In the first article on energy drinks I looked at the effects of sugar and caffeine when combined with alcohol. This time I’m going to take a look at the role of an amino acid called L-Carnitine, which is in many of the energy drinks. It is usually in the amount of 250 mg per serving. The reason this ingredient peeked my interest is that in the United States, L-Carnitine is a supplement, which is available to anyone and in Canada it is a drug which requires a doctors prescription to obtain. So the question is; what effect does L-Carnitine have when consumed with alcohol?
When I take a look at edible chemicals I usually refer to PubMed, which is an online database of medical and clinical research. This is a vast resource for medical research and often there is some valuable research that I can quote. In the case of L-Carnitine and alcohol, there are a number of good papers that will shed some light on this substance.
Here’s some basic information. First, L-Carnitine is an essential amino acid that the body uses to shuffle fatty acids into the cell’s mitochondria, which is the cells power plant. It can be synthesized within the body from the amino acids lysine or methionine with a little help from Vitamin C. It is essential to help convert food into energy, hence the reason it is included in many energy drinks. L-Carnitine also has beneficial effects on the cardiovascular system and helps improve resistance to muscle fatigue.
Now, when you combine an energy drink, with alcohol, what effect does it have? First I discovered that there are no known side effects between L-Carnitine and alcohol (ethanol) .This is a good thing since there popularity of energy drinks in bars is increasing. There were also some other papers that reported that L-Carnitine alleviates alcohol induced liver damage and it inhibits gastric mucosal injury, i.e. it can prevent alcohol induced ulcers.
Another study showed that L-Carnitine prevented alcohol induced brain cell alterations indicative of human fetal alcohol syndrome. Basically this means that there are some possible brain cell protecting benefits from L-Carnitine. I’m sure that will make a lot of people happy to know. This study is interesting because it would indicate that L-Carnitine has some protective activity against alcohol. Another studied showed a protective effect on prenatal ethanol damage to the brain. As a final addition to these findings of great therapeutic interest, oral administration of Acetyl-L-Carnitine was shown to improve the cognitive impairments of 55 chronic alcoholics. So, it seems that L-Carnitine has neuro-protective benefits, specific to the brain.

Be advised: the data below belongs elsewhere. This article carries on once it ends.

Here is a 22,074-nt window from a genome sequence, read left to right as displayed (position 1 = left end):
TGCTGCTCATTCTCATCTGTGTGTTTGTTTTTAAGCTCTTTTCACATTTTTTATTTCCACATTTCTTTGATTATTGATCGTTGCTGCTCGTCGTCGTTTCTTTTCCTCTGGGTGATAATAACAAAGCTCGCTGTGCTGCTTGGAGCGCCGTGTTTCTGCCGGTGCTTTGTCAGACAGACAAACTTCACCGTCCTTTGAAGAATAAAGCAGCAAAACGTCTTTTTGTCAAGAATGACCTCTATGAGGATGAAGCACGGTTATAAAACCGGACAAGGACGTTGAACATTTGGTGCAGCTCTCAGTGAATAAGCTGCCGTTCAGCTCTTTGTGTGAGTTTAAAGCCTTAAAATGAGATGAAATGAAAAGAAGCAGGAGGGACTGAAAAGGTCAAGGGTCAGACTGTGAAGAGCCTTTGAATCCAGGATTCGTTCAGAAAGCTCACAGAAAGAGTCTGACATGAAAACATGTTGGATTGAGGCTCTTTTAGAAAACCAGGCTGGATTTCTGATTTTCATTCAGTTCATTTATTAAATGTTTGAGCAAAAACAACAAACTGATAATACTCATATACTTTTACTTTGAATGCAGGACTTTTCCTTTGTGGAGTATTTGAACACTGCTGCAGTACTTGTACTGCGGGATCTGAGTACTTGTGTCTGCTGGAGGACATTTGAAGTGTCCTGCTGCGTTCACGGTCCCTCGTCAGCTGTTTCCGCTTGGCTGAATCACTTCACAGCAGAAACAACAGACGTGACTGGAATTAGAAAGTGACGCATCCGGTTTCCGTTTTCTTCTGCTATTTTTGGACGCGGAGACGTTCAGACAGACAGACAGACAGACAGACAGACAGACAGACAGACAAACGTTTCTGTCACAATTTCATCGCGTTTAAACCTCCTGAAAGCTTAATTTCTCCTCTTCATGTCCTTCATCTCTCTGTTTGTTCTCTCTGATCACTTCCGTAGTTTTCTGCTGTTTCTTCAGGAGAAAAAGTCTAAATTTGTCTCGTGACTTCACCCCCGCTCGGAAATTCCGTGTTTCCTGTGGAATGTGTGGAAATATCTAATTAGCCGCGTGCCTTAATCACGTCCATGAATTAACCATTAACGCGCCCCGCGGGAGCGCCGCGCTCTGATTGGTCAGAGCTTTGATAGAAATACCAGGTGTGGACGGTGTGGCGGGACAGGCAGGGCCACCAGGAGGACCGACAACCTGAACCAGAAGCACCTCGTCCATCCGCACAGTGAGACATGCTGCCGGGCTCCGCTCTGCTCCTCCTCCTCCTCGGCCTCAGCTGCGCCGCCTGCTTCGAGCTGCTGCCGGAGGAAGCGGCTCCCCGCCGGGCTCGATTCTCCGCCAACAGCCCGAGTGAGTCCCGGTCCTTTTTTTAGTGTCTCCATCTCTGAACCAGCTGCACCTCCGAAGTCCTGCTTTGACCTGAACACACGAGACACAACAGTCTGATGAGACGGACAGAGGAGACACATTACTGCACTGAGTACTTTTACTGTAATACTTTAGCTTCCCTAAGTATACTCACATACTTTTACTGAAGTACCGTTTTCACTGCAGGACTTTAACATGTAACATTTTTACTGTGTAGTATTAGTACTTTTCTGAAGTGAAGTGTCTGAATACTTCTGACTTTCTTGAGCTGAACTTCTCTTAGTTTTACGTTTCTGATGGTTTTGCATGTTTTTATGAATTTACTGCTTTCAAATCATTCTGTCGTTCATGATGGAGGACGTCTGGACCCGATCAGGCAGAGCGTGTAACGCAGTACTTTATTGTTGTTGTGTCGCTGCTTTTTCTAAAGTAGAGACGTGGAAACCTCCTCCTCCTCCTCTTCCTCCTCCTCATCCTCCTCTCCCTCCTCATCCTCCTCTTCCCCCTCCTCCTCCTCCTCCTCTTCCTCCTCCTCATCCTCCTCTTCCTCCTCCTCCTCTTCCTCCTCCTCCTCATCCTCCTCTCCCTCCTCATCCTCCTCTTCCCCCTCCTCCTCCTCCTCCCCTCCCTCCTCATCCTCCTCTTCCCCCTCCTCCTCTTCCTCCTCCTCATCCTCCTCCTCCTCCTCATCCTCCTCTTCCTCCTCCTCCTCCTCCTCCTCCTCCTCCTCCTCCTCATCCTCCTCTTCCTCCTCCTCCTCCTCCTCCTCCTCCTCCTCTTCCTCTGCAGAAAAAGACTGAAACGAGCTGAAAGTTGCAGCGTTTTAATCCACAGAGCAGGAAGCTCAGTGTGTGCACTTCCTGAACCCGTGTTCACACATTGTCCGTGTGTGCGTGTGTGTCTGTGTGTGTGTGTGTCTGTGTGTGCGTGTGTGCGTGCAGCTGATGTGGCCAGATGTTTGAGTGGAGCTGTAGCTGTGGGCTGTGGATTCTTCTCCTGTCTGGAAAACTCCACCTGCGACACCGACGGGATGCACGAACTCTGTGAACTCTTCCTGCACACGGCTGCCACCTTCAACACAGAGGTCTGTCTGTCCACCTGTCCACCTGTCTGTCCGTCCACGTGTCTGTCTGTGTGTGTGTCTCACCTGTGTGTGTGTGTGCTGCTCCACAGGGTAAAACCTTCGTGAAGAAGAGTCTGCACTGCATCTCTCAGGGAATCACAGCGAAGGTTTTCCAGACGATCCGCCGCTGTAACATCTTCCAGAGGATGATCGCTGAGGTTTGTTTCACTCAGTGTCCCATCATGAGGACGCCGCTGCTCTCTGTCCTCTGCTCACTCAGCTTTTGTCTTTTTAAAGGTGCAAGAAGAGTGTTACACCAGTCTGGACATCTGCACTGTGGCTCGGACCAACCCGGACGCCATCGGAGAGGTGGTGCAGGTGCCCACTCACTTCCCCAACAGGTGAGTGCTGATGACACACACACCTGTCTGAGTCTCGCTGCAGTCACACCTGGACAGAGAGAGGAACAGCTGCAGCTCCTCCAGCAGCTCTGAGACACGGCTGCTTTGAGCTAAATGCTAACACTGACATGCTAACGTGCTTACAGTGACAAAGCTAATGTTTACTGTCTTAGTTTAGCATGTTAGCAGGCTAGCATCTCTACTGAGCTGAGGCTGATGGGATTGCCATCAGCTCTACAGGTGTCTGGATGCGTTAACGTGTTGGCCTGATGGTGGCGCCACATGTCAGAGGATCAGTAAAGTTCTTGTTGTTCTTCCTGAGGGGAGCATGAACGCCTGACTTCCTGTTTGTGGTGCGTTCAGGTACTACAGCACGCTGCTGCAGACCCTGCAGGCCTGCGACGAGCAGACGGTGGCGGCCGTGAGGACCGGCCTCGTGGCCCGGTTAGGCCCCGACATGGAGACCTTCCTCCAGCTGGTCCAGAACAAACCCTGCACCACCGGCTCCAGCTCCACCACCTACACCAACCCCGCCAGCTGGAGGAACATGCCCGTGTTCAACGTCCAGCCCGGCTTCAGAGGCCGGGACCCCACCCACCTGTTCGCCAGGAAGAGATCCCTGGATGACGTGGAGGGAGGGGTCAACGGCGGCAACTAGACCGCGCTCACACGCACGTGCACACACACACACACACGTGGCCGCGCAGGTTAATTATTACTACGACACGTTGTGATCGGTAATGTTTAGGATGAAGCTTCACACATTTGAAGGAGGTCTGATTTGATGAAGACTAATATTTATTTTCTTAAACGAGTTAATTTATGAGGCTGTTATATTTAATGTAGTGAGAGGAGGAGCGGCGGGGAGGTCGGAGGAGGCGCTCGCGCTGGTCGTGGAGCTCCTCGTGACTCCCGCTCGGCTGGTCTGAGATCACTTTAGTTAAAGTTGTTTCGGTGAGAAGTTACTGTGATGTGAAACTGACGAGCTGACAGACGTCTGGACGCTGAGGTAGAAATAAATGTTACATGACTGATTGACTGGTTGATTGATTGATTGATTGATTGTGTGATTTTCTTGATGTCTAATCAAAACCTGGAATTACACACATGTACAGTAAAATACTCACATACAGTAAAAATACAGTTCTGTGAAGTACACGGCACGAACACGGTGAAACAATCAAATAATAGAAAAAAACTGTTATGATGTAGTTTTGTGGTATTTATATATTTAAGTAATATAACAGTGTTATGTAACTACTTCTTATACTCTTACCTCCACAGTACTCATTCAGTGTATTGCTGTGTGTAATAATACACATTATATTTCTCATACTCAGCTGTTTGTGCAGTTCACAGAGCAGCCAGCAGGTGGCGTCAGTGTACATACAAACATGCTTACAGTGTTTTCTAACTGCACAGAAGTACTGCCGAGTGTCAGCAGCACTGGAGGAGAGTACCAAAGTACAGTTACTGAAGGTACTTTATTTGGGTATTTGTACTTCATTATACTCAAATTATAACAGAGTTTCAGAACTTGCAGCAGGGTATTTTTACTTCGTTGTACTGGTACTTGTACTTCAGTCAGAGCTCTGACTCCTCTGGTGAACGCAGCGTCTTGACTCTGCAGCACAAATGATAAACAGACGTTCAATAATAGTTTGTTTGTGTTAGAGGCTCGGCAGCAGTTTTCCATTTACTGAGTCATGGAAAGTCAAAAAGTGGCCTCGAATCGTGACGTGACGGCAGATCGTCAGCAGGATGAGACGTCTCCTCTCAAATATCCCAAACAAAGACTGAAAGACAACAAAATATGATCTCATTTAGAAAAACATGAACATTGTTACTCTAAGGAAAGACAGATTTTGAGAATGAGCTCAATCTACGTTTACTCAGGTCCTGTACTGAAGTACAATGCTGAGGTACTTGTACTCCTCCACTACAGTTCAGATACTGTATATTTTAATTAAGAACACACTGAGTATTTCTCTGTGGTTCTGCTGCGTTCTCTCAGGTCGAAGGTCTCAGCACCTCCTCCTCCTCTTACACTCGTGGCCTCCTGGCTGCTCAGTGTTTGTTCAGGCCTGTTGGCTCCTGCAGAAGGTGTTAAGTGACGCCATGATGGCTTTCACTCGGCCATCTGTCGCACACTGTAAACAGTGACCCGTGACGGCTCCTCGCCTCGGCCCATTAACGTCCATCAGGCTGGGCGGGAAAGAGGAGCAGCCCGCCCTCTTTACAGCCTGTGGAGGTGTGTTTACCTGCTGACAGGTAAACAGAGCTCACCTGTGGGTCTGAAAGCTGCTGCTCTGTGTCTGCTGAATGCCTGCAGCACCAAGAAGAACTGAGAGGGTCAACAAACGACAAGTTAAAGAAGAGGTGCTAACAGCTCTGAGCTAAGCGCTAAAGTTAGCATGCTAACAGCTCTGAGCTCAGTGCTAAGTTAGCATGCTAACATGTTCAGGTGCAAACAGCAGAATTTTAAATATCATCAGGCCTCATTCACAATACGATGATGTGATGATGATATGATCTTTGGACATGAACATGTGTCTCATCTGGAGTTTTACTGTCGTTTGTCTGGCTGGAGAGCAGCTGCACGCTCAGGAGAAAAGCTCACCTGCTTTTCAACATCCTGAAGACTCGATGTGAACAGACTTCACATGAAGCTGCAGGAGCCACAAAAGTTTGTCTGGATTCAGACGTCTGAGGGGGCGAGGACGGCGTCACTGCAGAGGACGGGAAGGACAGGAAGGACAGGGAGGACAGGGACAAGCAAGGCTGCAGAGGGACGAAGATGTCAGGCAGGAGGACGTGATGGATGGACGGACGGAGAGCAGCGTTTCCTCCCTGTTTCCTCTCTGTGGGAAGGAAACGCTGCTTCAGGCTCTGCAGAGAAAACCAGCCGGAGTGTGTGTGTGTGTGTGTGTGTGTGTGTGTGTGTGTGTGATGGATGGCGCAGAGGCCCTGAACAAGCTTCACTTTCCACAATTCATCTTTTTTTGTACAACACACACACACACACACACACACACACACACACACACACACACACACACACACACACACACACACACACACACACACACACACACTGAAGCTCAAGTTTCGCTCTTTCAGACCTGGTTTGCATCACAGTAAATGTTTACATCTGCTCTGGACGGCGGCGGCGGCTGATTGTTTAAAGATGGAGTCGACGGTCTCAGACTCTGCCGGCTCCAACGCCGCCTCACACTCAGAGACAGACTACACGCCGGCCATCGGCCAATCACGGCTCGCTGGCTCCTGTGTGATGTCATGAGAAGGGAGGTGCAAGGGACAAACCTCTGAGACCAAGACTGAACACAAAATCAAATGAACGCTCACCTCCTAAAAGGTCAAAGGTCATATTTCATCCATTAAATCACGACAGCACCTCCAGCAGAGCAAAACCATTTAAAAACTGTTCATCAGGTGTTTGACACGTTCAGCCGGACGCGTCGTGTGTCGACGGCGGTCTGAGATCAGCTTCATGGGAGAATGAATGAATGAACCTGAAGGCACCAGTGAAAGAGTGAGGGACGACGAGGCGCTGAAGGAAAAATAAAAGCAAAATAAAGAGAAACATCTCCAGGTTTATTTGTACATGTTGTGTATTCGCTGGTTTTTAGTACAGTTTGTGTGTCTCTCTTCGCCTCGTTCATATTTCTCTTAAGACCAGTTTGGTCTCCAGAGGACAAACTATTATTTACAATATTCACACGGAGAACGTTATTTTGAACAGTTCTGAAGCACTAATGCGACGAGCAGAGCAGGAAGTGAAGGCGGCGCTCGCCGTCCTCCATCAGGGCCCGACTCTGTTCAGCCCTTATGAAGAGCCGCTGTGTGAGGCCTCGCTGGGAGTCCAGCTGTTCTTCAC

Other studies have shown that L-Carnitine may alleviate symptoms of alcohol withdrawal at 200 mg/kg. That is a significant amount. For example if you weight 75kg (165 lbs) you will need 15 grams of L-Carnitine per day to see the desired effect. Also, for any hyperactive people out there, present data suggest that Acetyl-L-Carnitine, a drug devoid of psychostimulant properties, may have some beneficial effects in the treatment of ADHD children. So, for all the skater kids on Ritalin, those energy drinks just might be helpful, again don’t quote me on that.
The last study is that energy drinks may improve alertness in an alcohol induced state. However, the same study indicated that motor function was still impaired. For example, the drunks who drank an energy drink we still be as goofy and uncoordinated as the drunks who didn’t have an energy drink. Their perception however is that they don’t feel as drunk. This is one of the dangerous things, because it may give you the false impression that you are not drunk, when in fact you are. So, if you are drinking Red Bull and vodka, the Red Bull doesn’t give you any benefits to resisting impairment, you are still inebriated.
To date this research has caused me to think differently about combining energy drinks and alcohol. The substances in the drinks don’t seem to have any dangerous physiological effects, like liver damage, except that people may feel more alert and not realize they are intoxicated. However, this isn’t something new, just think about all those old movies where someone comes in drunk and their friends say “we need to get you some coffee to sober you up, pal”. The guy is still drunk, now he’s just more awake.
Writer, author of Fix the Pumps, chemist, beekeper and general do-er-of-things, Darcy can generally be found looking for new and interesting things to do, usually over a cocktail. Currently working on more soda fountain history.